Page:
Senior Citizens | St. Louis Public Radio

Senior Citizens

From left, Paulette Sankofa, Arthur Culbert and Madeline Franklin joined Thursday's talk show.
Evie Hemphill | St. Louis Public Radio

May is Older Americans Month, and senior citizens currently make up the fastest-growing age group in the U.S. Expanding along with their numerical ranks is a movement among older adults committed to enabling people to age in place – in communities of their choosing.

On Thursday’s St. Louis on the Air, producer Evie Hemphill talked with three St. Louisans who are deeply invested in efforts to help seniors thrive right where they are.

Beverly Nance and Mary Walsh pose for a portrait at their home in Shrewsbury on August 28, 2018.
Carolina Hidalgo | St. Louis Public Radio

A district judge dismissed a lawsuit against a Sunset Hills retirement community today.

Mary Walsh and Beverly Nance took Friendship Village to federal court for sex discrimination in July, after the senior-living facility denied the same-sex couple’s housing application. Friendship Village cited its ‘Cohabitation Policy’ as the reason for the rejection. The policy defines marriage as between one man and one woman, as “marriage is understood in the Bible.”

Funding for the St. Louis City Senior Fund comes from a property tax approved by city voters in November 2016. So far, the fund has awarded grants to 17 local nonprofits.
Flickr

Two years ago, St. Louis voters approved a property tax that funds assistance programs for older adults.

The St. Louis City Senior Fund, which administers the tax-generated revenue, awarded $800,000 dollars this year to local nonprofits. The organizations provide a range of free services for older adults to help them continue living in their homes.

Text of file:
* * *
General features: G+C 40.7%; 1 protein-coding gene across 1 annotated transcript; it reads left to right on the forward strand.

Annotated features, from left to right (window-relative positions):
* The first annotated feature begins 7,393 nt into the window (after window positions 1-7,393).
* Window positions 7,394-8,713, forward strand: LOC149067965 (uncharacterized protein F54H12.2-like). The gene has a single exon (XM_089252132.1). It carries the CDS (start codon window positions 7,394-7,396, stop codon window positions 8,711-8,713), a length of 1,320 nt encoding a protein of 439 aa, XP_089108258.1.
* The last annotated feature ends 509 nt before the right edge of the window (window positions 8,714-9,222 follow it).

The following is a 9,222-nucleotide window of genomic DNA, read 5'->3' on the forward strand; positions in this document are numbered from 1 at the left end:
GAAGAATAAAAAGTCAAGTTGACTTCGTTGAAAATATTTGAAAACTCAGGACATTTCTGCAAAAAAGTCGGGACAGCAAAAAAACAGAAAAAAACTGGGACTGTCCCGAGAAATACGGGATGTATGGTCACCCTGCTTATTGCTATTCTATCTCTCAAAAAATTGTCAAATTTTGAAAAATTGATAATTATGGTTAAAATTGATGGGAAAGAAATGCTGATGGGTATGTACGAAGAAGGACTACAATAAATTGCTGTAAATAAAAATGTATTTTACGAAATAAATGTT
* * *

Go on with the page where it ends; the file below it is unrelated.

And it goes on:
MetroBus at North Hanley Transit Center on April 3, 2018.
Kae Petrin | St. Louis Public Radio

Metro Transit's plan to overhaul bus service would make it difficult for people with disabilities and those with limited mobility to catch the bus, residents from throughout the St. Louis region told officials this week.

Under the agency's plan, less-traveled routes would lose stops, while more popular routes would come more frequently.

File photo | Marshall Griffin | St. Louis Public Radio

Lobbyist gifts, a tax credit for the elderly, and a bill frowned upon by labor unions are on next week’s tentative agenda for the Missouri General Assembly.

Some Senate members appear to be close to their own version of a proposal to ban most gifts from lobbyists. Details are being withheld at the moment, but Senate Majority Floor Leader Mike Kehoe, R-Jefferson City, said it could be voted out of committee next week.

Cardinal Ritter Senior Services’ Foster Grandparents program connects seniors with low-income children with special needs.
Cardinal Ritter Senior Services

On Thursday’s St. Louis on the Air, Aarya Locker, the director of Cardinal Ritter Senior Services’ Foster Grandparents program joined host Don Marsh to discuss how seniors can serve as foster grandparents/mentors to low income children with special needs.

Vicki Sauter holds her book, "You're Never Too Old to Surf."
Áine O'Connor | St. Louis Public Radio

Recent data collected by the Pew Research Center shows that while the proportion of Internet-using senior citizens is increasing, older Americans lag far behind their younger counterparts in adopting technology that seems inextricably tied to modern life.

National Institutes for Health